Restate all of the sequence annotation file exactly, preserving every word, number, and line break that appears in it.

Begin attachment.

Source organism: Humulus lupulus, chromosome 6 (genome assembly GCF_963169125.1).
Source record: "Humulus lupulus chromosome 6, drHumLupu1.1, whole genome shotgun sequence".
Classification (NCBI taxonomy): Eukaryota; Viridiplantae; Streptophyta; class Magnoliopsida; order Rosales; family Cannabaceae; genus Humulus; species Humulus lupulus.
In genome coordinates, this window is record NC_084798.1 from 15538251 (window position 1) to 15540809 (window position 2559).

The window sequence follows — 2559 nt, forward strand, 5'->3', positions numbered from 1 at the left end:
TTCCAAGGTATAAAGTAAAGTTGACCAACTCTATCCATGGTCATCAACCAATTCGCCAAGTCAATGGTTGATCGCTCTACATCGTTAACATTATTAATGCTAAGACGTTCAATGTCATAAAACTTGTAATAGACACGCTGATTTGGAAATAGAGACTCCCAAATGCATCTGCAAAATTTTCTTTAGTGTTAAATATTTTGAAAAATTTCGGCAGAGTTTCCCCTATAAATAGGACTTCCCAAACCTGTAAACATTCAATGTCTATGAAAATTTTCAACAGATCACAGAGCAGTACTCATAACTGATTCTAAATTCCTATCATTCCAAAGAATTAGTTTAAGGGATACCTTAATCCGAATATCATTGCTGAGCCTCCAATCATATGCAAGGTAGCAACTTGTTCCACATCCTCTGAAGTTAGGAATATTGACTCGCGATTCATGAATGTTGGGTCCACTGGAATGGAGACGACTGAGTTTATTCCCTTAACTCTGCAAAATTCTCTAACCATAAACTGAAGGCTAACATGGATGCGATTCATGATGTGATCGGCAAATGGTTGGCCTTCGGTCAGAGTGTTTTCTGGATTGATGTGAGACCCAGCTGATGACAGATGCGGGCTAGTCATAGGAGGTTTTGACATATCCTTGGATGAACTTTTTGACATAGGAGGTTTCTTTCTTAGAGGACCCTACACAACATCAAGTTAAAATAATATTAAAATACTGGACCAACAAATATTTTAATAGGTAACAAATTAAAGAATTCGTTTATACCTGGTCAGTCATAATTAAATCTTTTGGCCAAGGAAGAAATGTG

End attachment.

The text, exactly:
Source organism: Humulus lupulus, chromosome 6 (genome assembly GCF_963169125.1).
Source record: "Humulus lupulus chromosome 6, drHumLupu1.1, whole genome shotgun sequence".
Classification (NCBI taxonomy): Eukaryota; Viridiplantae; Streptophyta; class Magnoliopsida; order Rosales; family Cannabaceae; genus Humulus; species Humulus lupulus.
In genome coordinates, this window is record NC_084798.1 from 15538251 (window position 1) to 15540809 (window position 2559).

The window sequence follows — 2559 nt, forward strand, 5'->3', positions numbered from 1 at the left end:
TTCCAAGGTATAAAGTAAAGTTGACCAACTCTATCCATGGTCATCAACCAATTCGCCAAGTCAATGGTTGATCGCTCTACATCGTTAACATTATTAATGCTAAGACGTTCAATGTCATAAAACTTGTAATAGACACGCTGATTTGGAAATAGAGACTCCCAAATGCATCTGCAAAATTTTCTTTAGTGTTAAATATTTTGAAAAATTTCGGCAGAGTTTCCCCTATAAATAGGACTTCCCAAACCTGTAAACATTCAATGTCTATGAAAATTTTCAACAGATCACAGAGCAGTACTCATAACTGATTCTAAATTCCTATCATTCCAAAGAATTAGTTTAAGGGATACCTTAATCCGAATATCATTGCTGAGCCTCCAATCATATGCAAGGTAGCAACTTGTTCCACATCCTCTGAAGTTAGGAATATTGACTCGCGATTCATGAATGTTGGGTCCACTGGAATGGAGACGACTGAGTTTATTCCCTTAACTCTGCAAAATTCTCTAACCATAAACTGAAGGCTAACATGGATGCGATTCATGATGTGATCGGCAAATGGTTGGCCTTCGGTCAGAGTGTTTTCTGGATTGATGTGAGACCCAGCTGATGACAGATGCGGGCTAGTCATAGGAGGTTTTGACATATCCTTGGATGAACTTTTTGACATAGGAGGTTTCTTTCTTAGAGGACCCTACACAACATCAAGTTAAAATAATATTAAAATACTGGACCAACAAATATTTTAATAGGTAACAAATTAAAGAATTCGTTTATACCTGGTCAGTCATAATTAAATCTTTTGGCCAAGGAAGAAATGTG